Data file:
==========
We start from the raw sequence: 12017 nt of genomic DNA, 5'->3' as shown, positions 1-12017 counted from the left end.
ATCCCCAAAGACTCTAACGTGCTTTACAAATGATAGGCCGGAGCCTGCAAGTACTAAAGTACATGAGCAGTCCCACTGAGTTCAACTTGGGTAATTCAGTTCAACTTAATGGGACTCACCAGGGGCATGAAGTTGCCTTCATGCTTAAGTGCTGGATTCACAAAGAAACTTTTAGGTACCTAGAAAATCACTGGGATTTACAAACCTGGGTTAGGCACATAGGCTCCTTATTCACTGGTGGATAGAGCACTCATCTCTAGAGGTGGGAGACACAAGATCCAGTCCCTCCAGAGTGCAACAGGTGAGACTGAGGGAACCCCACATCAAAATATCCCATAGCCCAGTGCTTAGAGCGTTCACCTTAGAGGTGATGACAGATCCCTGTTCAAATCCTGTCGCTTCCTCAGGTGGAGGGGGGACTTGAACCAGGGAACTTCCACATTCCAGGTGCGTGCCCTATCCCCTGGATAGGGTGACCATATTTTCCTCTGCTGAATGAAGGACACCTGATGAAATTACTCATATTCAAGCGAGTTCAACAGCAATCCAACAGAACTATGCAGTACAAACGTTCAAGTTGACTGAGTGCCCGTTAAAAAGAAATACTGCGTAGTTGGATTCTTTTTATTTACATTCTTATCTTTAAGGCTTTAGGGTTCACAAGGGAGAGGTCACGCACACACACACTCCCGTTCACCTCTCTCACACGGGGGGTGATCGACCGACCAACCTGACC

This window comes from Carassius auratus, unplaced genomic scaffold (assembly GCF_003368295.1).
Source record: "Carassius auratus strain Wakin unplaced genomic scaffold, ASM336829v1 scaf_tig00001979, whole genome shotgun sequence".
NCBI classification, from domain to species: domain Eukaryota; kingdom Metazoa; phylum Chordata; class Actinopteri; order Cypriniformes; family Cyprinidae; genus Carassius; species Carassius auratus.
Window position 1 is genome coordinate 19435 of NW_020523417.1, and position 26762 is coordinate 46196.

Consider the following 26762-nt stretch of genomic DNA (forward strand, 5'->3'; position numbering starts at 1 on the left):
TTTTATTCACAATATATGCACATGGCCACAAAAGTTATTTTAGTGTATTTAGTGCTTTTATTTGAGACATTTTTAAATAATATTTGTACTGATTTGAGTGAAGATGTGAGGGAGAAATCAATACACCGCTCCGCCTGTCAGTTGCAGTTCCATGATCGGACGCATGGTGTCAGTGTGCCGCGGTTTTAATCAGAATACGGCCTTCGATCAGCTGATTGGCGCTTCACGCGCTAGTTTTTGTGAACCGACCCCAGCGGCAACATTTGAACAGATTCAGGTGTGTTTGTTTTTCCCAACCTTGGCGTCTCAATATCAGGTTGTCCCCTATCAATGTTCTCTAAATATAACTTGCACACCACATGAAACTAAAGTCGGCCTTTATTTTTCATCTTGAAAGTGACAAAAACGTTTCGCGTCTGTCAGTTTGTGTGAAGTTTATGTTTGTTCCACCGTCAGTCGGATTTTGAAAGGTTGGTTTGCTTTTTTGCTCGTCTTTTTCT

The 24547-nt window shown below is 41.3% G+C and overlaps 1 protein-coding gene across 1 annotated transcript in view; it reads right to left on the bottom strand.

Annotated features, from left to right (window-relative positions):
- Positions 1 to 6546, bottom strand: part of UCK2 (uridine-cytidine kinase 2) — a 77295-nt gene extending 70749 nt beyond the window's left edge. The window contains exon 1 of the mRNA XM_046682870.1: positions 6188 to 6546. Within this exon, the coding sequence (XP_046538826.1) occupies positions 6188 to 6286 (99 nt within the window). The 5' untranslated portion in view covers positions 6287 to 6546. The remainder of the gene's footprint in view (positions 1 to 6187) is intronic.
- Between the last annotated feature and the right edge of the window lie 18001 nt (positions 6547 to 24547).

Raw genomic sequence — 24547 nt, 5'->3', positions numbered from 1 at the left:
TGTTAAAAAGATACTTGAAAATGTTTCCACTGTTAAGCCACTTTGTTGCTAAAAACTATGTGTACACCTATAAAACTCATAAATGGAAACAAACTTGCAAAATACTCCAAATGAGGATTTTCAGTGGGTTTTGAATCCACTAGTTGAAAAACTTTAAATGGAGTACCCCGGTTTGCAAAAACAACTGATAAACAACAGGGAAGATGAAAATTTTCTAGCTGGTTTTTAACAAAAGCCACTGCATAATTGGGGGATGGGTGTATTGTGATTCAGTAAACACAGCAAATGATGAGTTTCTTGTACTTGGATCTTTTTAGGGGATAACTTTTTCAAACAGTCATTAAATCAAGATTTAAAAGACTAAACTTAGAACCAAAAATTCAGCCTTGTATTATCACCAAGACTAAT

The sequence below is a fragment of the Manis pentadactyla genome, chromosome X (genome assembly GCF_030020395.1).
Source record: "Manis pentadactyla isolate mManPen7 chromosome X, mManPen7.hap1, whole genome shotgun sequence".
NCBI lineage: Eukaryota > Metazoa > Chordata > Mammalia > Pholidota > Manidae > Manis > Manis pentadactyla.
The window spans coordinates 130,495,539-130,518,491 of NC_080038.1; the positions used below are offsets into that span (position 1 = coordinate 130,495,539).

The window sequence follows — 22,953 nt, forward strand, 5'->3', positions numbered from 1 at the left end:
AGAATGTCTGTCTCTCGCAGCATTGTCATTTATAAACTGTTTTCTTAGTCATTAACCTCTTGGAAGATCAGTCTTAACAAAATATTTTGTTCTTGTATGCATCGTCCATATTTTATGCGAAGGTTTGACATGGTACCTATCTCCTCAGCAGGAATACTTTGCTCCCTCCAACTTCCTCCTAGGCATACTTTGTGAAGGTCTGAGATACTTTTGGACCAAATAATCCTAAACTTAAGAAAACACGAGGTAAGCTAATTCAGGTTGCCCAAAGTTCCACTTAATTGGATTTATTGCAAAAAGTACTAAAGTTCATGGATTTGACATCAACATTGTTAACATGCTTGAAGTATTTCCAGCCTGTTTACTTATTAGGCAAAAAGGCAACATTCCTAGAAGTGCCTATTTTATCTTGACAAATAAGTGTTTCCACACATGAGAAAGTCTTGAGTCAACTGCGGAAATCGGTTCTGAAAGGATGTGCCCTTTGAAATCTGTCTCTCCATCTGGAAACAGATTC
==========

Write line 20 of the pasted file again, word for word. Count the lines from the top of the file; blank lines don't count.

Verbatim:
AGAATGTCTGTCTCTCGCAGCATTGTCATTTATAAACTGTTTTCTTAGTCATTAACCTCTTGGAAGATCAGTCTTAACAAAATATTTTGTTCTTGTATGCATCGTCCATATTTTATGCGAAGGTTTGACATGGTACCTATCTCCTCAGCAGGAATACTTTGCTCCCTCCAACTTCCTCCTAGGCATACTTTGTGAAGGTCTGAGATACTTTTGGACCAAATAATCCTAAACTTAAGAAAACACGAGGTAAGCTAATTCAGGTTGCCCAAAGTTCCACTTAATTGGATTTATTGCAAAAAGTACTAAAGTTCATGGATTTGACATCAACATTGTTAACATGCTTGAAGTATTTCCAGCCTGTTTACTTATTAGGCAAAAAGGCAACATTCCTAGAAGTGCCTATTTTATCTTGACAAATAAGTGTTTCCACACATGAGAAAGTCTTGAGTCAACTGCGGAAATCGGTTCTGAAAGGATGTGCCCTTTGAAATCTGTCTCTCCATCTGGAAACAGATTC